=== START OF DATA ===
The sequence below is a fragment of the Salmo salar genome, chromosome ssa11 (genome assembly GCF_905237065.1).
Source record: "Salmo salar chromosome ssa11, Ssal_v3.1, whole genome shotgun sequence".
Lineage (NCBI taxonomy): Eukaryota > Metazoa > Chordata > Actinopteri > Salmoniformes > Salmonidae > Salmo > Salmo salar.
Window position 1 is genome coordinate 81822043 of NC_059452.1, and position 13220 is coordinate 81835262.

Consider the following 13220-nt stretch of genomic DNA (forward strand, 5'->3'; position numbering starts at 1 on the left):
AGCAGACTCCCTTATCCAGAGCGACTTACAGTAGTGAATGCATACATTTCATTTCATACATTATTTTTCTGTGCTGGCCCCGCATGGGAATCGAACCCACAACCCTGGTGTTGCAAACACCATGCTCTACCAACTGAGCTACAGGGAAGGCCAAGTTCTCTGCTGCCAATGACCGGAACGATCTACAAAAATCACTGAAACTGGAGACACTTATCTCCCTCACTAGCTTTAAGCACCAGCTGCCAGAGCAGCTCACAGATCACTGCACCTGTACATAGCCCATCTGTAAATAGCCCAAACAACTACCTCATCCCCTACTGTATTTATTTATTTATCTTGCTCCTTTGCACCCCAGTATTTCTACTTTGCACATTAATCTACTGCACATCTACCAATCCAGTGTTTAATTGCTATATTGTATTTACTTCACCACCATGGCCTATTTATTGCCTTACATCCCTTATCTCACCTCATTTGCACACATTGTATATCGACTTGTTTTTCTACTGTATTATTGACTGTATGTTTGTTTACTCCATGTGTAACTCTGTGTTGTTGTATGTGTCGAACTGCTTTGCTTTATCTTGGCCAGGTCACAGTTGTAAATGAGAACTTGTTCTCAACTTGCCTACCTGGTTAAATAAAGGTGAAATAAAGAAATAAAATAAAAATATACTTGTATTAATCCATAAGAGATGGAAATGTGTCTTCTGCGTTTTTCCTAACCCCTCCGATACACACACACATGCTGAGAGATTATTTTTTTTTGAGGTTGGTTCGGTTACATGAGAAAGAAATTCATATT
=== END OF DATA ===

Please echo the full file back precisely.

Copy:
The sequence below is a fragment of the Salmo salar genome, chromosome ssa11 (genome assembly GCF_905237065.1).
Source record: "Salmo salar chromosome ssa11, Ssal_v3.1, whole genome shotgun sequence".
Lineage (NCBI taxonomy): Eukaryota > Metazoa > Chordata > Actinopteri > Salmoniformes > Salmonidae > Salmo > Salmo salar.
Window position 1 is genome coordinate 81822043 of NC_059452.1, and position 13220 is coordinate 81835262.

Consider the following 13220-nt stretch of genomic DNA (forward strand, 5'->3'; position numbering starts at 1 on the left):
AGCAGACTCCCTTATCCAGAGCGACTTACAGTAGTGAATGCATACATTTCATTTCATACATTATTTTTCTGTGCTGGCCCCGCATGGGAATCGAACCCACAACCCTGGTGTTGCAAACACCATGCTCTACCAACTGAGCTACAGGGAAGGCCAAGTTCTCTGCTGCCAATGACCGGAACGATCTACAAAAATCACTGAAACTGGAGACACTTATCTCCCTCACTAGCTTTAAGCACCAGCTGCCAGAGCAGCTCACAGATCACTGCACCTGTACATAGCCCATCTGTAAATAGCCCAAACAACTACCTCATCCCCTACTGTATTTATTTATTTATCTTGCTCCTTTGCACCCCAGTATTTCTACTTTGCACATTAATCTACTGCACATCTACCAATCCAGTGTTTAATTGCTATATTGTATTTACTTCACCACCATGGCCTATTTATTGCCTTACATCCCTTATCTCACCTCATTTGCACACATTGTATATCGACTTGTTTTTCTACTGTATTATTGACTGTATGTTTGTTTACTCCATGTGTAACTCTGTGTTGTTGTATGTGTCGAACTGCTTTGCTTTATCTTGGCCAGGTCACAGTTGTAAATGAGAACTTGTTCTCAACTTGCCTACCTGGTTAAATAAAGGTGAAATAAAGAAATAAAATAAAAATATACTTGTATTAATCCATAAGAGATGGAAATGTGTCTTCTGCGTTTTTCCTAACCCCTCCGATACACACACACATGCTGAGAGATTATTTTTTTTTGAGGTTGGTTCGGTTACATGAGAAAGAAATTCATATT